But no matter how good the algorithm is, it doesn’t do much without the right data. We trained Threat Slayer on large datasets of known crypto scams, phishing links, dangerous URLs, malware, and more.
Just like the fruit example, we made sure that ThreatSlayer became really good — even better than a person — at detecting what a malicious website looks like by testing it and correcting it based on its output.
More importantly, we will keep training it with more and more data as the ThreatSlayer and Bouncer communities grow. Every new threat you report will strengthen the algorithm and make it better at catching and predicting what bad actors are up to.
Why Use AI for Threat Detection?
Again, AI is really good at imitating how we think about things. Just like you use your calculator to avoid napkin math every time you split the check at a restaurant, you can use an AI algorithm to do some sniffing out. It helps you be a little more at ease when browsing — especially when you’re carrying funds in your Web3 wallet.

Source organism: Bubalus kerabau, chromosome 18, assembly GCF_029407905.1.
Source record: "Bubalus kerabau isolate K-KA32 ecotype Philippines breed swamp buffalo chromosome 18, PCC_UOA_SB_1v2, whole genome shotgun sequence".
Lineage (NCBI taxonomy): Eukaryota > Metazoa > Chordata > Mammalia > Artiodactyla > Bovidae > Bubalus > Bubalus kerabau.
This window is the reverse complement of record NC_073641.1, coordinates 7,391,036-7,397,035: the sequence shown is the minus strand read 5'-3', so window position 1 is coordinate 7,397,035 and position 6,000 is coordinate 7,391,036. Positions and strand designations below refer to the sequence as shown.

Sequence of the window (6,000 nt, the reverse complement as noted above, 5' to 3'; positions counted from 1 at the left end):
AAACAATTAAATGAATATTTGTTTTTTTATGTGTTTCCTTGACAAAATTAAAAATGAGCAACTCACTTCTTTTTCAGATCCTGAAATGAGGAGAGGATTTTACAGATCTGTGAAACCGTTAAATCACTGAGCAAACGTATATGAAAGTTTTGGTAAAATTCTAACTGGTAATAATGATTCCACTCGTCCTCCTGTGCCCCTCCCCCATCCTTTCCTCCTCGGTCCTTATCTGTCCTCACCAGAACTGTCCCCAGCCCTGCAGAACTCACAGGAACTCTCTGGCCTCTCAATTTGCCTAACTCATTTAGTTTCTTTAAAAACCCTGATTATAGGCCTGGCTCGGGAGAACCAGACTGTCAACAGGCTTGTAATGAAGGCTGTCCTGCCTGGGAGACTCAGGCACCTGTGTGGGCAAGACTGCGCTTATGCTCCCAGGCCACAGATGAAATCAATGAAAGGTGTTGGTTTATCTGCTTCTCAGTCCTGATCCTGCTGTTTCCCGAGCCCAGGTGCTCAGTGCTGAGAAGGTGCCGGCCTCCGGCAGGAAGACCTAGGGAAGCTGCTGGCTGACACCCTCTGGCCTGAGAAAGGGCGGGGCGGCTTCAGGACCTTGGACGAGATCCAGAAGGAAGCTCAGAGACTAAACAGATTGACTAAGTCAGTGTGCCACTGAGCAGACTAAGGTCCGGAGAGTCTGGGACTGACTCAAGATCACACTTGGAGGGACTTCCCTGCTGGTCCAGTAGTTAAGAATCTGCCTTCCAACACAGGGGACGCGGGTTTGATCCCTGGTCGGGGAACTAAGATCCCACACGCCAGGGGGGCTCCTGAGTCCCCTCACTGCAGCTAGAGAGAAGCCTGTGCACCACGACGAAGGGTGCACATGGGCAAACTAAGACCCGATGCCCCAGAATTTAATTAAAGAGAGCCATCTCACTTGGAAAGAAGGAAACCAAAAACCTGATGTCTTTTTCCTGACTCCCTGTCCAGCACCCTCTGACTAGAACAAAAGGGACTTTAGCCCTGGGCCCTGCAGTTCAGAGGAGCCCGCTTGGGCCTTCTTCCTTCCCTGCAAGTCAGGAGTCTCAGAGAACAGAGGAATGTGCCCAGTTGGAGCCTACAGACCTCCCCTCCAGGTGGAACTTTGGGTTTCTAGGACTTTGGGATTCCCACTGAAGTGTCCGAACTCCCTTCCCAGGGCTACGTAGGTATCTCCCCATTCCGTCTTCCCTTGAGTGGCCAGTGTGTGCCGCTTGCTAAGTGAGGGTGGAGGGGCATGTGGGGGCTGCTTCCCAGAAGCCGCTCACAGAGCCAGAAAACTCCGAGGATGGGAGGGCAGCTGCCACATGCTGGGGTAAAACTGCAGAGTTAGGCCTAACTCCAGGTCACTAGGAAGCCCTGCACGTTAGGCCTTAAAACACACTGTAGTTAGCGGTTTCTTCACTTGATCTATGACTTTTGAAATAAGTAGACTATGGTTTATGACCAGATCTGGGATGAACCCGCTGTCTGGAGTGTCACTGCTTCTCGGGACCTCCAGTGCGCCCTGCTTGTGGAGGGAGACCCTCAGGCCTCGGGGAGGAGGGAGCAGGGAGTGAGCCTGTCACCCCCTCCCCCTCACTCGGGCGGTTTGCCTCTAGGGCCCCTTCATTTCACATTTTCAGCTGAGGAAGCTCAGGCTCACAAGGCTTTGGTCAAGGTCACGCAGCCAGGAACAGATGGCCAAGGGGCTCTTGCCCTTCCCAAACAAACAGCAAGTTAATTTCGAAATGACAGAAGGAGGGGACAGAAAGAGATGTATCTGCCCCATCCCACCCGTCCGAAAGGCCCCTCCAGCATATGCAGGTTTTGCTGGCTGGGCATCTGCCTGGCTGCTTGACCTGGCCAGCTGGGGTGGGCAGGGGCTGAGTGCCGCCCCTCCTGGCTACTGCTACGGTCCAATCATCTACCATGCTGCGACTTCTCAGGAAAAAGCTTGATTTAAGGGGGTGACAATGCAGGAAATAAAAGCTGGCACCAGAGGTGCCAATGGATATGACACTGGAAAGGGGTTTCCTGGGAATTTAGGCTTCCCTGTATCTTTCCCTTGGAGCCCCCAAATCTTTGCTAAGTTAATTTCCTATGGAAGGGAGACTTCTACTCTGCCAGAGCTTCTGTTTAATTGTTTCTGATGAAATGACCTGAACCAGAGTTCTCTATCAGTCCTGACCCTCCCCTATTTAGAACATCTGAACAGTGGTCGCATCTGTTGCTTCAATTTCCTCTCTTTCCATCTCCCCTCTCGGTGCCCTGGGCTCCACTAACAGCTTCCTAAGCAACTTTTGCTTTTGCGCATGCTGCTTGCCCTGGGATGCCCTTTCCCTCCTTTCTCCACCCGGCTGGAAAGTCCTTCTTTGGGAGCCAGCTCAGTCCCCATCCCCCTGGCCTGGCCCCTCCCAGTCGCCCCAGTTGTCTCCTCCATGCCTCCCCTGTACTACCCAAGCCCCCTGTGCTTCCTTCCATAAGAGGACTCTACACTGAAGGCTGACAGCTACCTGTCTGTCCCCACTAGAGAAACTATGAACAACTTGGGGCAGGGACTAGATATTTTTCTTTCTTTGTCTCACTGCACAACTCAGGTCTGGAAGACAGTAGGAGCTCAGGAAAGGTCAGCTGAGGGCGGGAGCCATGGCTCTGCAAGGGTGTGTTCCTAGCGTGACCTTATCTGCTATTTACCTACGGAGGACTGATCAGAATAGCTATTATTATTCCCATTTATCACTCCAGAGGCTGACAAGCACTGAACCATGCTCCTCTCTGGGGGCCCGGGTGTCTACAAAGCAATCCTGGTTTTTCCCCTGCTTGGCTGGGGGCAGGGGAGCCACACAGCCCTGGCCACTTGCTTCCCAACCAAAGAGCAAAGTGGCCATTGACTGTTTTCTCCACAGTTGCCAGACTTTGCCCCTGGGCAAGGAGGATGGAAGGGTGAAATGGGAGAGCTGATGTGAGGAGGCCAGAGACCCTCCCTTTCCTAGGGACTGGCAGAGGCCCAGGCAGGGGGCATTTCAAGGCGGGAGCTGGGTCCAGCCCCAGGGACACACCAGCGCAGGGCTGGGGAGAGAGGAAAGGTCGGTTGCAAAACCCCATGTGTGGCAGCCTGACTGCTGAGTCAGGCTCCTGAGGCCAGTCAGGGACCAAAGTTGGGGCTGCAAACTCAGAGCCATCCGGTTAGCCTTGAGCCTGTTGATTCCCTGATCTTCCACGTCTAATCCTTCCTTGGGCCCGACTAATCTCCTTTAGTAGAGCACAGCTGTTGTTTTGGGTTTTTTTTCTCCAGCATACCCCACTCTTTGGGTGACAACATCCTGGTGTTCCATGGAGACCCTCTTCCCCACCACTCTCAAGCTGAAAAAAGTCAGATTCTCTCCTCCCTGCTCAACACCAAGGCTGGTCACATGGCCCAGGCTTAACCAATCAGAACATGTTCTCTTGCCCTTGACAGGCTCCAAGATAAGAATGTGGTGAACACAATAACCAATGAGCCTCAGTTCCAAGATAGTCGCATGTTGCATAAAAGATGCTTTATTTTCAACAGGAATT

It also helps that this particular AI is updated with information about new threats from across the internet thanks to an engaged (and incentivized) community. You’re not just off-loading the part of your brain that’s always on the lookout for threats, you’re also leaving it to a hivemind that’s seen and recognized more threats than you would want to spend time on.
We really think that if we’re improving the web with decentralization, we should also take it up a notch in terms of security. AI is the right tool for this.
Don’t miss a beat when it comes to the safety of your funds as you navigate both Web2 and Web3. Follow us on Twitter to stay on top of how we’re improving our AI and, if you still haven’t, download ThreatSlayer today.